The antihypertensive efficacy and acceptability of perindopril (P) were compared to those of captopril (C), atenolol (A) and a diuretic, hydrochlorothiazide + amiloride (D), in 3 double-blind parallel multicenter studies involving 165, 173, and 165 patients, respectively. Patients with essential hypertension and a supine DBP between 95 and 125 mmHg (mean 103.9, 106.2, and 105.2 mmHg, respectively) after a 1-month placebo period were randomized to P 4 mg once daily (o.d.) and either C 25 mg twice daily, or A 50 mg o.d. or D (hydrochlorothiazide 50 mg + amiloride 5 mg o.d.) and treated for 3 months, with visits at montly intervals. If necessary, treatment was adjusted at each visit to control BP (supine DBP ≤ 90 mm Hg): firstly by doubling the dose and secondly, one month later, by the addition of a second drug, a diuretic in the studies versus C or A, a β-blocker in the study versus D. At 3 months, BP control on monotherapy in the three studies was achieved in the following proportion of patients: 49% with P vs 49% with C; 55% with P vs 48% with A; 72% with P vs 72% with D. Most of the patients controlled by P received 4 mg, about 15% were controlled with 8 mg. A further percentage of patients was controlled with combination therapy, the combination with a diuretic being more effective with P than with C (26 vs 8%) or A (23 vs 10%) and the combination with a β-blocker being less effective with P than with D (5 vs 13%). The total percentage of patients controlled was greater with P than with C (75 vs 57%, p = 0.016) or A (78 vs 58%, p = 0.006) and there was no significant difference between P and D (78 vs 84%). The drop-out rate due to side-effects was up to 6% with P, similar to that observed with C (4%), A (5%) and D (5%). Most of the complaints reported with P were minor and non-specific, their incidence being similar to that observed with the other drugs. Cough was reported with both P (1%) and C (2%) as well as with A (1%) and D (1%). Compared to these drugs, the biological acceptability of P was good, no case of renal failure being observed. In conclusion, P 4 to 8 mg, is at least as effective in lowering BP as usual therapeutic doses of the reference drugsm and has a low incidence of patient withdrawals and side-effects. Therefore, P may be used as first-line treatment for essential hypertension. If combination therapy is necessary, a diuretic, rather than a β-blocker, is preferable.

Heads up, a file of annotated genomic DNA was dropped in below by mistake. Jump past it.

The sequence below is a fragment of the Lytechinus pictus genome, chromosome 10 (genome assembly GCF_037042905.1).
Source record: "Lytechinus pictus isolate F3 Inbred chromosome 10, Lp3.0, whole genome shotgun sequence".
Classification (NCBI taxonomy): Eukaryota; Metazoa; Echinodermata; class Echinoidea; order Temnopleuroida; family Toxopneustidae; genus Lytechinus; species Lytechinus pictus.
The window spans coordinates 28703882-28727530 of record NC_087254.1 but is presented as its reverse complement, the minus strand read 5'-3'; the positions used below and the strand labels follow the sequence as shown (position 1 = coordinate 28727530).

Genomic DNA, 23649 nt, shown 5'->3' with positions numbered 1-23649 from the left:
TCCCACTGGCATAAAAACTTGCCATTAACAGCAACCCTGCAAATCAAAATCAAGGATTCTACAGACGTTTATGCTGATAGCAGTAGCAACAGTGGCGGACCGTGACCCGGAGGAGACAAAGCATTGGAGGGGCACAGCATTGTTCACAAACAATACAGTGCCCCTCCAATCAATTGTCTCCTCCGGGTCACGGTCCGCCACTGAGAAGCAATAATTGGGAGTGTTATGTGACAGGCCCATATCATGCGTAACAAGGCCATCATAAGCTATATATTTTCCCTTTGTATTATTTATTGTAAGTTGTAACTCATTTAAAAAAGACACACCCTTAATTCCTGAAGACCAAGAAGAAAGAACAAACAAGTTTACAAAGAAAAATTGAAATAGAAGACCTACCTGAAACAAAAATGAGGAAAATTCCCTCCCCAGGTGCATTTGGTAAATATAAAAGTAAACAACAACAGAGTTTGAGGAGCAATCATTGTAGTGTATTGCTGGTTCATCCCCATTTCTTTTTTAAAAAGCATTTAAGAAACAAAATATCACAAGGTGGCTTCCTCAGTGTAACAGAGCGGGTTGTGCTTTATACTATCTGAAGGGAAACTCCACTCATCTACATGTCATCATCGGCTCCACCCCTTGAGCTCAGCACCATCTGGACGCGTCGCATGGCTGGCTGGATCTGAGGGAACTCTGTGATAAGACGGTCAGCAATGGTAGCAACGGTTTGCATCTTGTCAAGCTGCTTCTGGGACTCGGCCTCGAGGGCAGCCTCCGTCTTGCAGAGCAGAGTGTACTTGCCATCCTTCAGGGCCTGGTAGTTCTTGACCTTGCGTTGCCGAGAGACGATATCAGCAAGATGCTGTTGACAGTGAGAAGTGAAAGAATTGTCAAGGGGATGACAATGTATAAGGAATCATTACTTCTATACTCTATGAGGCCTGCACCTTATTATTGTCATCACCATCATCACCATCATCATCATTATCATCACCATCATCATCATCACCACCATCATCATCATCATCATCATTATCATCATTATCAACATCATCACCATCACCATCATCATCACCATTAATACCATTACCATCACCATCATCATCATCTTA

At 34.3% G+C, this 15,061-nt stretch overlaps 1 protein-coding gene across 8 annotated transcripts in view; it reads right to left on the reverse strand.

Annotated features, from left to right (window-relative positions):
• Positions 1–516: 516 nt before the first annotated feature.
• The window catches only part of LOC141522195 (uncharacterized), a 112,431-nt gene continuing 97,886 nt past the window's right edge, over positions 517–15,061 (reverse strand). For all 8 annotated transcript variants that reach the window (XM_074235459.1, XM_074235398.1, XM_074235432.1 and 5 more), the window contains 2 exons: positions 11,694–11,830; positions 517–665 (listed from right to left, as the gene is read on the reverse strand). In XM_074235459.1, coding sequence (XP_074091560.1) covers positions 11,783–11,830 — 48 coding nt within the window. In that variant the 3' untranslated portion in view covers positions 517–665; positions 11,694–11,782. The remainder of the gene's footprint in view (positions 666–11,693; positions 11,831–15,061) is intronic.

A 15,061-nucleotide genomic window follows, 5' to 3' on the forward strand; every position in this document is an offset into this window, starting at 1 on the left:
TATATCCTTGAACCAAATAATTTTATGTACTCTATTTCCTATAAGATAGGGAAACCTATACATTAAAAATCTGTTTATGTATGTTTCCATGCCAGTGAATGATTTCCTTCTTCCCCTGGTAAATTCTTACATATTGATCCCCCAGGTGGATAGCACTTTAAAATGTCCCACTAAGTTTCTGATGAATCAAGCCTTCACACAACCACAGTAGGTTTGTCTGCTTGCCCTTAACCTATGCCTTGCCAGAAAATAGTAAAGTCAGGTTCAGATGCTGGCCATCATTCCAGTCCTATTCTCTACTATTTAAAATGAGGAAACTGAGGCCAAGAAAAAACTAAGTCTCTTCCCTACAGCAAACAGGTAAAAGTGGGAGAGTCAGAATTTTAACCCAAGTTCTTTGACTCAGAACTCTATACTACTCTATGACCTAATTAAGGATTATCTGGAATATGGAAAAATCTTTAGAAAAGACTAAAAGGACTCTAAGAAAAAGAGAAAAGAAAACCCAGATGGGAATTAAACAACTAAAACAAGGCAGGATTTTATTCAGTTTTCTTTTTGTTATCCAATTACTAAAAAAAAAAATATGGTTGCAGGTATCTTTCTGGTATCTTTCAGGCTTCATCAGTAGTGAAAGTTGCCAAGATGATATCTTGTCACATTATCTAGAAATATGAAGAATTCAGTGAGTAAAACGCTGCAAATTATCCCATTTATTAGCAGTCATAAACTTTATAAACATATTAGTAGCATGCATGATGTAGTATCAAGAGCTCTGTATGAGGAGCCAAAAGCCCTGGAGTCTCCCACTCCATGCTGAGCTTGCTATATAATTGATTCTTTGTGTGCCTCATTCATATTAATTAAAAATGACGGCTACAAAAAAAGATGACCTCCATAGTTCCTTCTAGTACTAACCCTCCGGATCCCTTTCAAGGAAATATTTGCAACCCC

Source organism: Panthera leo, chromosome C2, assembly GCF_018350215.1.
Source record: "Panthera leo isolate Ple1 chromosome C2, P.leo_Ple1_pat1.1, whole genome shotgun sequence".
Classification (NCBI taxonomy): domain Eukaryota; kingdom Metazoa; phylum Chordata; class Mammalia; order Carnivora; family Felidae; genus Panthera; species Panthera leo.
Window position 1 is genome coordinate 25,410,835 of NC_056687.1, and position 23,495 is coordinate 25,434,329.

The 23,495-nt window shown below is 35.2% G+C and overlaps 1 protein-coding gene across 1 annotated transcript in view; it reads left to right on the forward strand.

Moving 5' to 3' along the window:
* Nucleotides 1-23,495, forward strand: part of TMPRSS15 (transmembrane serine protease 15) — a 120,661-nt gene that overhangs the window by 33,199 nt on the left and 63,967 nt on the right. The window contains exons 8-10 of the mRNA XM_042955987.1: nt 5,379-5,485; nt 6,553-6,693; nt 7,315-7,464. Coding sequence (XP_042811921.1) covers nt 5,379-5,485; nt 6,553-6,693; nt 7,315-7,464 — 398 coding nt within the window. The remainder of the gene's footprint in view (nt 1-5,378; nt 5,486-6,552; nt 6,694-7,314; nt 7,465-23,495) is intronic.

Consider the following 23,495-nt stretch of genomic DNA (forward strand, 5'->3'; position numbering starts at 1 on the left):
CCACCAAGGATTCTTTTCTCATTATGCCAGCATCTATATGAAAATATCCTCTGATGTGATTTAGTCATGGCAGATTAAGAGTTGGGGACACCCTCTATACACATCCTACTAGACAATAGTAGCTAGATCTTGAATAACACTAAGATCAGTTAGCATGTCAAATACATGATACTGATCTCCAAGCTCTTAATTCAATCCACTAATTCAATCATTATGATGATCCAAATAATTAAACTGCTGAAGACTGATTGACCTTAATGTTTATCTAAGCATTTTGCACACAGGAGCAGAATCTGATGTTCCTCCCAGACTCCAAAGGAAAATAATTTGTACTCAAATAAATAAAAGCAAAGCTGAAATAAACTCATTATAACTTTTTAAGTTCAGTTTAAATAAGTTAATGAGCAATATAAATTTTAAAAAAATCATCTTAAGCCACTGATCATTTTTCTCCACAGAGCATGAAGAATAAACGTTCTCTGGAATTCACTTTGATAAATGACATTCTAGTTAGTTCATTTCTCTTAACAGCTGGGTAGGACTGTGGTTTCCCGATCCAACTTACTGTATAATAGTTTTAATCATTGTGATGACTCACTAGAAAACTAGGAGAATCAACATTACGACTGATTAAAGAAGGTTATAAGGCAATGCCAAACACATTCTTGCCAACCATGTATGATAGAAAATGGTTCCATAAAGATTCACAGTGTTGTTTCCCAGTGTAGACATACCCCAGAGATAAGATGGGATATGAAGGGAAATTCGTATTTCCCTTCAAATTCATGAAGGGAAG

|Number of pages||19|
|Journal||Clinical and Experimental Hypertension - Part A Theory and Practice|
|Issue number||SUPPL. 2|
|Publication status||Published - 1989|
ASJC Scopus subject areas
- Internal Medicine